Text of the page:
Ohio Valley History… Take me out to the ball game


By Chris Rizer - Ohio Valley History



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After last week’s article, where I briefly mentioned a certain baseball team, I had quite a few questions about what exactly it was that I was writing about. Well, let me tell you all about the time Hartford beat the Cincinnati Reds.

Before the rise of radio and television in the 1940s and ‘50s, it was common for professional baseball teams and even individual players to “barnstorm” for publicity. For those of you not familiar with sports terminology, barnstorming is when those teams or players would spend the preseason or postseason traveling their region and playing exhibition games against the locals. It was good press, a good way to build a fan base, and kept the baseball players from getting rusty out of season.

Because Mason County is crisscrossed by two major railroads, like I’ve covered in previous articles, our “local” pro teams, the Cincinnati Reds and Pittsburgh Pirates, spent quite a bit of time in this area. As a matter of fact, we know of at least three times that they barnstormed the Bend Area, and doubtless there were dozens of other occasions as yet undiscovered in the older newspapers.

For example, on October 2nd, 1899, the Mason team played Cincinnati. Mason lost, but they played well, for it is said that received considerable complements from their opponents. We know that on this trip, the Reds also played and beat New Haven, Hartford, Syracuse, and Pomeroy.

One of the problems with barnstorming though, and the reason that the major leagues tried to get rid of it in the 1910s and ‘20s, is the remote possibility that the professional players could lose to some local amateurs. That isn’t a good look for a professional team, as you can probably imagine. It didn’t happen often but was still enough to concern the managers, and it just so happens that one of those losses was right here in Mason County.

In 1910, the Cincinnati Reds stopped in Hartford. That year’s team included West Virginian and future Reds MVP Dick Hoblitzell, noted pitcher Mike Mitchell, and one of the best base stealers in the National League, Bob Beschar. The Hartford Blues, according to historian Mildred Gibbs, included manager George Lerner, Lem Ruttencutter, Pat Rea, Harry Gibbs, Charles Kell, Joe Pierce, Avalene “Lee” Moore, Frank “Fat” Chapman, Mitt Wayland, Ira Fields, Charles “Ricky-Ticky” Fields, and an unknown 11th player.

The game, likely in October, was held at the town’s baseball field down in the creek bottom behind what is now the community center. We don’t know much about this game, because neither Mildred nor I were ever able to find an article in the newspapers. All that we know for sure about outcome of the game is that the Hartford City Blues beat the Cincinnati Reds, supposedly by a score of 5-4. Yes, for all of you currently scoffing at the paper, it’s true, and how we know is a short article in the Pomeroy Tribune-Telegraph the next year.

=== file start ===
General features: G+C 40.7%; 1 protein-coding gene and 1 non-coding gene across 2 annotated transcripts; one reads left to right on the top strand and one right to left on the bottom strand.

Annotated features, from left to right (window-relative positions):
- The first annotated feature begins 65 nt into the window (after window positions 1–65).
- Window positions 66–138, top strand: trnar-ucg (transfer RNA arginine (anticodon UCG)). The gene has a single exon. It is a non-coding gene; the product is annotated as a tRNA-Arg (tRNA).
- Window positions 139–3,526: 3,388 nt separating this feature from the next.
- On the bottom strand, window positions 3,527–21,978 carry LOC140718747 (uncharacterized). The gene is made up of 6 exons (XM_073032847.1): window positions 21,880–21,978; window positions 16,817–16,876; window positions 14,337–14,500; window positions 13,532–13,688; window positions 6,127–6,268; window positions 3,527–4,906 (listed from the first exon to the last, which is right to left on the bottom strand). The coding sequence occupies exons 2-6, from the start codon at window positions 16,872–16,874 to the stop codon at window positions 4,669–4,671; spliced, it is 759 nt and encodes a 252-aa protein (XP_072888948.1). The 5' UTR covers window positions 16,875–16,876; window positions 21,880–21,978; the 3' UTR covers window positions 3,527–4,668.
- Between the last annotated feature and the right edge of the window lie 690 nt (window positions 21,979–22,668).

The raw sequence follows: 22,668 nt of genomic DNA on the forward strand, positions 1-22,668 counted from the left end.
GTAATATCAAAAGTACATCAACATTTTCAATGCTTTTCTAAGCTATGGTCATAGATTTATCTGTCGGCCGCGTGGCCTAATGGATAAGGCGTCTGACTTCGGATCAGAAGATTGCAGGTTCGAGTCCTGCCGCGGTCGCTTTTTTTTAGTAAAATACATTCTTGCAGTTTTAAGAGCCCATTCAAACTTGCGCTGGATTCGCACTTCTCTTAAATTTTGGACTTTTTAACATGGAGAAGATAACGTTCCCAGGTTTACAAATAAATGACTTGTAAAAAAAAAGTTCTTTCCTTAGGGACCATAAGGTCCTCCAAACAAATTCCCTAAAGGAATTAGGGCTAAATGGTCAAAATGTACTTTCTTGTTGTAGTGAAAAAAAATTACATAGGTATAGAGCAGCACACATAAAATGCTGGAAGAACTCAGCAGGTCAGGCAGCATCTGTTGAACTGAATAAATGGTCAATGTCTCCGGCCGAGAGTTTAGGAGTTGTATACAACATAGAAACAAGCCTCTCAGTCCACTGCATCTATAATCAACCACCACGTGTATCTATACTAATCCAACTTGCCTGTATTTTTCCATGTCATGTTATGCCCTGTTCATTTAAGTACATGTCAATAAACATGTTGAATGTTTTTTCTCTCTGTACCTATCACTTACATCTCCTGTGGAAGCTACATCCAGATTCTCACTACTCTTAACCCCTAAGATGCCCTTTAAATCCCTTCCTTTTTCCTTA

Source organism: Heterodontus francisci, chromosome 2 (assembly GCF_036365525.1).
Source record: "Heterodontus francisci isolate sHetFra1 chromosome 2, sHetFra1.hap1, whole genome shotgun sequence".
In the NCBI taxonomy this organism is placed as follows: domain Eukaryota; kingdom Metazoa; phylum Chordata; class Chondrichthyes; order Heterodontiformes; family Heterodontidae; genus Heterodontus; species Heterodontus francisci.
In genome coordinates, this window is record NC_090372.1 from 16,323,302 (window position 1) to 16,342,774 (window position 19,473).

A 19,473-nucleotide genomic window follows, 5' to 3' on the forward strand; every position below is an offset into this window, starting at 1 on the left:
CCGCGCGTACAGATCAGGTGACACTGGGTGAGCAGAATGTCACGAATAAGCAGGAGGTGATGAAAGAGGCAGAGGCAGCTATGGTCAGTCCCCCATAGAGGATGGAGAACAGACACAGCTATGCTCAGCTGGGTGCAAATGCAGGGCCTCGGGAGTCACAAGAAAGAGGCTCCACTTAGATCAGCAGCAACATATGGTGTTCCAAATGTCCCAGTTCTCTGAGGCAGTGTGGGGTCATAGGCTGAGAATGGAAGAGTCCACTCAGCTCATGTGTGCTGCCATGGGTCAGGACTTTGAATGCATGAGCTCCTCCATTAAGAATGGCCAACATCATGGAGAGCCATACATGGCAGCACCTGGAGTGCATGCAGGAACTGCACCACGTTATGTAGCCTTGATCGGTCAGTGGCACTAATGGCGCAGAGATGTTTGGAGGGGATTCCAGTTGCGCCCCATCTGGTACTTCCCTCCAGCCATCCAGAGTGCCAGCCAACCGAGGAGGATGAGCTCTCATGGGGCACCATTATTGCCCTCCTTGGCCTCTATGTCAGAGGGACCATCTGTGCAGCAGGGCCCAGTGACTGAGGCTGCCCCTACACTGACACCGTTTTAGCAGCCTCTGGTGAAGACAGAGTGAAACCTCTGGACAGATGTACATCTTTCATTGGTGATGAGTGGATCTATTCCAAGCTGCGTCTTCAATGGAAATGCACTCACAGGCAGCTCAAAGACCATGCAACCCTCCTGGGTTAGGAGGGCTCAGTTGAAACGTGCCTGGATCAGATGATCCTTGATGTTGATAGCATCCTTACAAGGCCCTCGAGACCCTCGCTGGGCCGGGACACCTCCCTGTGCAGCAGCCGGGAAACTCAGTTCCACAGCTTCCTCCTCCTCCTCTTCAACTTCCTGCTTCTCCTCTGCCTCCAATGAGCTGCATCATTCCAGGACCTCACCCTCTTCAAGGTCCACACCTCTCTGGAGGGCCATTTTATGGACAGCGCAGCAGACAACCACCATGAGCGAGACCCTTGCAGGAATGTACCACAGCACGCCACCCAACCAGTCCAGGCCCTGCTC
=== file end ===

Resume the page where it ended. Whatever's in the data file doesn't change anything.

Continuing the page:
In 1911, the Reds were barnstorming once again, and a short article in the Telegraph reads: “The Cincinnati Reds were here again last week and contested with the Hartford Team, and the story is somewhat different from last year. Hartford won last year, but were easily defeated this year by a score of 5-1. The Reds presented the same team that played throughout the season, and although no one expected the Hartford Team to win, yet they put up a game of ball that caused the Reds to tighten up several times in order that Hartford would not score any heavier.” This proves the story, though it doesn’t give much detail about that legendary game.

One thing that the 1911 article doesn’t mention is that the second game was played in Syracuse due to flooding in Hartford. Those of you that live in town know that the creek bottom floods several times a year, and apparently this was the case then. Maybe it was this home field advantage that helped the Hartford Blues in 1910 and the lack thereof that hindered their playing in 1911, or maybe the second time around, the Reds were just out for revenge and knew better than to underestimate these coal miners and salt workers.

Information from Mildred Gibbs’ histories of the Bend Area and the Pomeroy Tribune-Telegraph.

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By Chris Rizer

Ohio Valley History

Chris Rizer is the president of the Mason County Historical & Preservation Society and director of Main Street Point Pleasant, reach him at masonchps@gmail.com.

Chris Rizer is the president of the Mason County Historical & Preservation Society and director of Main Street Point Pleasant, reach him at masonchps@gmail.com.